I live in a small town on the Konkan coast of India. The advantage of living in such small places is that you bump into interesting things that were once part of a glorious past. This morning I spent around half an hour at a tiny little photo studio, getting a couple of passport prints developed. As I sat waiting on the stiff wooden stool for the whole transaction to be completed, I got a chance to listen to Bollywood songs that once topped the charts way back in the nineties. Despite the cacophony of the traffic on the street outside,

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Learning a Sport as an Adult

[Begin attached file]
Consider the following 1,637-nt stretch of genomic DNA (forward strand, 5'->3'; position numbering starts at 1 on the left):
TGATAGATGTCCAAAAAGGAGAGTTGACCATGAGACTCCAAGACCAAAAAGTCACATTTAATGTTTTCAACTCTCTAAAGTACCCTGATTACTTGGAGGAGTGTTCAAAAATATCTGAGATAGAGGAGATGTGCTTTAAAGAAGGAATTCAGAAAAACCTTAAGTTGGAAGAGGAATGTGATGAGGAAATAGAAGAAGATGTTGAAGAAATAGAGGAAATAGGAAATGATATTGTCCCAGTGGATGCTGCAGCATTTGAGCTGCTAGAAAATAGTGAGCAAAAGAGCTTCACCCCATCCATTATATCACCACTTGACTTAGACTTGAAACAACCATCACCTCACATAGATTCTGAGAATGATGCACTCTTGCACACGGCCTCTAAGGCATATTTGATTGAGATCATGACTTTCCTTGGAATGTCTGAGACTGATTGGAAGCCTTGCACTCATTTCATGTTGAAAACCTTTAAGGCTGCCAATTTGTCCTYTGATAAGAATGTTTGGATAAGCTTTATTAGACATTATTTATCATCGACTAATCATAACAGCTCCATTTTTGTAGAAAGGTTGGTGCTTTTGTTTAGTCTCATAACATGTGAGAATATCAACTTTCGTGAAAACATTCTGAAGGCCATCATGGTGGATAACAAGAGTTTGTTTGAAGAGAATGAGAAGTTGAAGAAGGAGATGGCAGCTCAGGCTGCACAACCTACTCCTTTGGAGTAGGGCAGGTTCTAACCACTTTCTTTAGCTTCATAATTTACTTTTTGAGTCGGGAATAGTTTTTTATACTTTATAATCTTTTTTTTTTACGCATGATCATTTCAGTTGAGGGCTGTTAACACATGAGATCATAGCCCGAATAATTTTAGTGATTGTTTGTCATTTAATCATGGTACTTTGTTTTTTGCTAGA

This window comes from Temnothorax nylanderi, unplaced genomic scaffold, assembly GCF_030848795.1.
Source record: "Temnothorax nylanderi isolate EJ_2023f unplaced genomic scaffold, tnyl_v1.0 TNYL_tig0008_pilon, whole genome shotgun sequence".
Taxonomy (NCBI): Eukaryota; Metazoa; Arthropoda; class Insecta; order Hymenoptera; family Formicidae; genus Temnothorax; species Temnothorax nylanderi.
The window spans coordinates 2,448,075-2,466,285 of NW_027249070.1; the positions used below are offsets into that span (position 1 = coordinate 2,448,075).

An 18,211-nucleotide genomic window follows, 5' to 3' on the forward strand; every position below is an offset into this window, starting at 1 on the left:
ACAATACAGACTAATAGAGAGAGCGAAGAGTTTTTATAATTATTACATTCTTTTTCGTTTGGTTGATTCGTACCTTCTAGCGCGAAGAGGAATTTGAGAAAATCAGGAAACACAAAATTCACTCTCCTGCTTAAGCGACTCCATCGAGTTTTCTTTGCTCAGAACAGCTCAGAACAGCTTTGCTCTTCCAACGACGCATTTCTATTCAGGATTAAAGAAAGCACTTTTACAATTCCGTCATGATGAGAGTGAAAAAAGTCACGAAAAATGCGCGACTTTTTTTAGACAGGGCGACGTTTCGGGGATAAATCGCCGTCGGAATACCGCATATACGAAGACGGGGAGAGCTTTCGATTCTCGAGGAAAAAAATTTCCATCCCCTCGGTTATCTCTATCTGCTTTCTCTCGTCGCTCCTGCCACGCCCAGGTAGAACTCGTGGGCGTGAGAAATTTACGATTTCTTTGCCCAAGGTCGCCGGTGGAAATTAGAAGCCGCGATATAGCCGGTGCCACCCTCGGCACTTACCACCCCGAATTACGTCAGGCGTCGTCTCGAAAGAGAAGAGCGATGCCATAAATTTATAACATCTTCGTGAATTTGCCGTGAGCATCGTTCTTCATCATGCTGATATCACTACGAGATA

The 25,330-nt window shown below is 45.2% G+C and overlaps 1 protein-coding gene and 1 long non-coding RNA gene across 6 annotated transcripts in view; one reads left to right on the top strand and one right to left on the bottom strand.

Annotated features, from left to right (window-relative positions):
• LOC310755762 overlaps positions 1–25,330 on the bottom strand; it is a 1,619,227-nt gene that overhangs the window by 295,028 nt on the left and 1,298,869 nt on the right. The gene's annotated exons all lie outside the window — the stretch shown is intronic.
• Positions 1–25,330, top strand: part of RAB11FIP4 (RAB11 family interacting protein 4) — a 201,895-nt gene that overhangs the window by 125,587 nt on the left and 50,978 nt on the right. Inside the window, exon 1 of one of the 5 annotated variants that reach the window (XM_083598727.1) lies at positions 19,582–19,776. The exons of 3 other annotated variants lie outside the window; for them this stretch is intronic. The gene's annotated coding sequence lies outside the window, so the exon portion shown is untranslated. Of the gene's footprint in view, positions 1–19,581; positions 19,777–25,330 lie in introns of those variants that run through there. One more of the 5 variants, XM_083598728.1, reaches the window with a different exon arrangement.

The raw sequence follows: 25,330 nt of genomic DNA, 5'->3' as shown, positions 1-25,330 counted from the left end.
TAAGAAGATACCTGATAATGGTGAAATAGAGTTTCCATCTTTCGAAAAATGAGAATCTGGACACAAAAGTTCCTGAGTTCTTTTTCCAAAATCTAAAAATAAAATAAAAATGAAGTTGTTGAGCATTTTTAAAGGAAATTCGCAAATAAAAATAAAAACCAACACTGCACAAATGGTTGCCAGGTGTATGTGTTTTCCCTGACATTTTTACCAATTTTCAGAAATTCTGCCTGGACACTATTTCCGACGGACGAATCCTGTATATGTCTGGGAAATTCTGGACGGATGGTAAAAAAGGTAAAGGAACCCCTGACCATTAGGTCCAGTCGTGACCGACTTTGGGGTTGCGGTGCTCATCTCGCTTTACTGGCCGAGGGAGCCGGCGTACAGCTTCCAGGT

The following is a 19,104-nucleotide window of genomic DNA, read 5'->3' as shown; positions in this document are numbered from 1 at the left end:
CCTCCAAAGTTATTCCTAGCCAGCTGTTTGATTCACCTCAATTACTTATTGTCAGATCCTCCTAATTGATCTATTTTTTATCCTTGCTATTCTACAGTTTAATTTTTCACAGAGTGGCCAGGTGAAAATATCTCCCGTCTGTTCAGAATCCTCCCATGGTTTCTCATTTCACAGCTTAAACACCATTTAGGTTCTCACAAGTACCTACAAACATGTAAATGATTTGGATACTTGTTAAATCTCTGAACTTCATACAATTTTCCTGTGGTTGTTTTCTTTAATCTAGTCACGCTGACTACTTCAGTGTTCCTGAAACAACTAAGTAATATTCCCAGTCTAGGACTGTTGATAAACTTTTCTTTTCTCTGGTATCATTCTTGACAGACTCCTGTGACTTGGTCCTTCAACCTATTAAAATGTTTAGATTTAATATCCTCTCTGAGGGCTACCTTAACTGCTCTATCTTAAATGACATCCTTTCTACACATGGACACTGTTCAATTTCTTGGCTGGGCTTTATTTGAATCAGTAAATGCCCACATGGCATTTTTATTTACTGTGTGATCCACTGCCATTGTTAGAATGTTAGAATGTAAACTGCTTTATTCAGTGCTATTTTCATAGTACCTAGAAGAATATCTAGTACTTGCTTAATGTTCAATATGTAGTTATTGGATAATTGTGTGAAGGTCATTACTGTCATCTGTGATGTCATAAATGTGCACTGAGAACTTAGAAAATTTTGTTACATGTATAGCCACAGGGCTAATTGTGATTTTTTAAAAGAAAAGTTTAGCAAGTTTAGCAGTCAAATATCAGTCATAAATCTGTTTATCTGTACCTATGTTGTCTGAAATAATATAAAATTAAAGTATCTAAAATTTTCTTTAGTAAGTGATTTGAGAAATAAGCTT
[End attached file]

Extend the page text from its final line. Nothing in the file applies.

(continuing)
Growing up in the eighties, there weren’t many opportunities to learn a sport by way of private/organized classes. Whatever little sports I was exposed to was in the school I went to. And, my school, concentrated mainly on hockey, cricket, basketball and throw ball. For some strange reason, I seldom took interest in any of these. It could probably be attributed to my poor hand-eye coordination, which is surely of importance in ball games. I distinctly remember trying my hand at throw ball. And each time the ball was swung from across the net, aimed clearly at me, I would

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SEAMO- South Asian Mathematical Olympiad- an Interesting Platform to Expose Young Minds to Maths